Monday, December 29, 2008

Auld Acquaintance

Late in December many newspapers and magazines do a final list of all the notables who passed away during the past year. Here are some of the children’s book creators we said goodbye to in 2008. If you know of any others that I missed, please let me know and I’ll add them.

Graham Percy died January 4 at age 68

The Auckland-born artist illustrated over 100 books for children including a 1997 edition of THE WIND IN THE WILLOWS. According to his obituary in Great Britain’s INDEPENDENT, while Graham Percy was hospitalized “during his last illness, there was a moment when he frowned and his hands moved over the sheet. The nurse asked him if he needed morphine. He said no, that he was just working out a drawing."

Phyllis A. Whitney died February 8 at age 104

Though probably best known for her adult works of romance and suspense, Phyllis A. Whitney wrote a number of popular mysteries for young readers. THE MYSTERY OF THE HAUNTED POOL won the first Edgar Allan Poe Award for “Best Juvenile” in 1961. Three years later she won again for THE MYSTERY OF THE HIDDEN HAND. Ms. Whitney began writing her autobiography (as yet unpublished) when she was 102 years old.

Julia Cunningham died February 27 at age 91

Poetic prose distinguished the work of Julia Cunningham, whose novels included ONION JOURNEY, BURNISH ME BRIGHT and the National Book Award nominee THE TREASURE IS THE ROSE. She is perhaps best known for 1965’s DORP DEAD, a tale of psychological horror. A 2001 reissue of included an afterward by critic Betsy Hearne. Upon reading Ms. Hearne’s explication of the novel, Julia Cunningham remarked, “She doesn’t really get it."

Michael de Larrabeiti died on April 18 at age 73

English author Michael de Larrabeiti wrote for adults as well as children. His fantasy trilogy about London runaways (THE BORRIBLES, 1976; THE BORRIBLES GO FOR BROKE, 1981) and THE BORRIBLES : ACROSS THE DARK METROPOLIS, 1986) was considered controversial for its language and violence. Some characters in the books are send-ups of the Wombles, fictional characters created by Elisabeth Beresford, which achieved great popularity in books, television shows, and songs during the 1970s.

Ted Key died May 3 at age 95

Ted Key’s is best known for creating a comic strip about Hazel the maid -- a character who came to Key in a dream, then ran for years in the Saturday Evening Post, as a syndicated newspaper feature, and in a long-running TV series starring Shirley Booth. Kids knew his comic “Diz and Liz” which ran in Jack and Jill magazine, his animated cartoon characters Peabody and Sherman, his children’s books such as THE BIGGEST DOG IN THE WORLD (1960), which was later filmed as DIGBY, THE BIGGEST DOG IN THE WORLD, and his screenplays for the Disney films MILLION DOLLAR DUCK and THE CAT FROM OUTER SPACE.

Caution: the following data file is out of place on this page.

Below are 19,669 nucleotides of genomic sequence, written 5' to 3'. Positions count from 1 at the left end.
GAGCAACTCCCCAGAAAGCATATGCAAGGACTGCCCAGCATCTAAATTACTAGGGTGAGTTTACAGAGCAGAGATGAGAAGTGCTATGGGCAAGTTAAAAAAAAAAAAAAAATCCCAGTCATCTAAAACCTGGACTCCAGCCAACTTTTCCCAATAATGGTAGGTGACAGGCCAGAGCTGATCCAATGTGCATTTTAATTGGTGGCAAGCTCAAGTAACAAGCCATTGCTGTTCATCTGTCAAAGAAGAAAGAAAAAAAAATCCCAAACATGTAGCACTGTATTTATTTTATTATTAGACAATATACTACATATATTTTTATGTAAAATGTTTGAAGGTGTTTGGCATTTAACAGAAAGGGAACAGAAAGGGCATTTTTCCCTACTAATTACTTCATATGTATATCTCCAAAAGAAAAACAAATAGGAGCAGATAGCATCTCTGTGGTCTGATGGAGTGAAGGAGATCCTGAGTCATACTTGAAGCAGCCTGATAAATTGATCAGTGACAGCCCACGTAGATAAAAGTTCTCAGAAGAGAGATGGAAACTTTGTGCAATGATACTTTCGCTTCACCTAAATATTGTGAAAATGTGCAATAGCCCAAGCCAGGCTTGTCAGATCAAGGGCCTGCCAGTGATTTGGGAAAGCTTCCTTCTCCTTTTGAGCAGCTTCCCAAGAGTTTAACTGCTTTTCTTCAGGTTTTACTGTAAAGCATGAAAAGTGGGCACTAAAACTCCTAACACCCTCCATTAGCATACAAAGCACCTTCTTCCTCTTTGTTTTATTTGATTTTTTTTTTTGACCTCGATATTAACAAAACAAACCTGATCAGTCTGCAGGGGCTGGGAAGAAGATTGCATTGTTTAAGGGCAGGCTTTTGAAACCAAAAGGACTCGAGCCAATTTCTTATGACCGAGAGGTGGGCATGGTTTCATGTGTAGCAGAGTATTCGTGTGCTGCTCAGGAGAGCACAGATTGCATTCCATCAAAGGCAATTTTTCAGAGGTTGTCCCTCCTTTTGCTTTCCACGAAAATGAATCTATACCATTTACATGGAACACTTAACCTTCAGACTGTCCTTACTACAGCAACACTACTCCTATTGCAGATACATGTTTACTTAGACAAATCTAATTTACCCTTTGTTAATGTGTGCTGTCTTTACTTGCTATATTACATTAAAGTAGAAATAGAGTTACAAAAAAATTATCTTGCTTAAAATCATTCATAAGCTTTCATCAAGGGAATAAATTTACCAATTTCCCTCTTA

Tasha Tudor died June 18 at the age of 92

A hugely popular author and illustrator, Tasha Tudor received Caldecott Honors in 1945 for MOTHER GOOSE and in 1957 for 1 IS ONE. The nostalgic, pastoral world depicted in her watercolors was a reflection of her real life, as she dressed in nineteenth-century clothing, grew her own food, and lived in an old-fashioned home without running water or electricity. According to her obituary in the Los Angeles Times, “In the early 1990s, Tudor announced that she was quitting public appearances, partly because it was hard to find someone who could watch the house and knew how to milk a goat.” The bonnet-wearing, goat-milking author did, however, drive a car.

Sue Alexander died July 3 at the age of 74

The author of NADIA THE WILLFUL and other well-received children’s books was one of the founders of the Society of Children's Book Writers
and Illustrators, which began in 1968 and now has over 20,000 members. The winner of the Society’s “Sue Alexander Most Promising New Work Award” was originally chosen by Ms. Alexander herself; now that she is gone, members of her twenty-year writing group will make the annual selection.

Thomas M. Disch died July 4 at the age of 68

Thomas Disch received a Hugo Award and multiple Nebula Award nominations for his adult science fiction, but is known in field of juvenile literature for THE BRAVE LITTLE TOASTER, a story that originally appeared in the August 1980 issue of THE MAGAZINE OF SCIENCE FICTION AND FANTASY and was published as a children’s book in 1986. Despondent over his health and finances, the inveterate blogger made his last LiveJournal entry just two days before committing suicide.

Richard Kidd died July 21 at age 56

A British illustrator and author, Richard Kidd entered the field of children’s books with ALMOST FAMOUS DAISY! (1996), a picture book praised for its mixed-media artwork. He later began writing mysteries for older children, including THE GIANT GOLDFISH ROBBERY and THE TIGER BONE THIEF. Mr. Kidd drowned while swimming under the Dunsulan Falls while visiting the Philippines.

Bjorn Berg died in July at age 84

A newspaper artist for over fifty years in his native Sweden, Bjorn Berg is known in the field of children’s books for illustrating several of Astrid Lindgren’s titles about a boy named Emil, reportedly using his own towheaded son as the model for that character. He also illustrated the “Mrs. Pepperpot" books by Alf Proysen. Mr. Berg was nominated for the Hans Christian Andersen Award in 1972.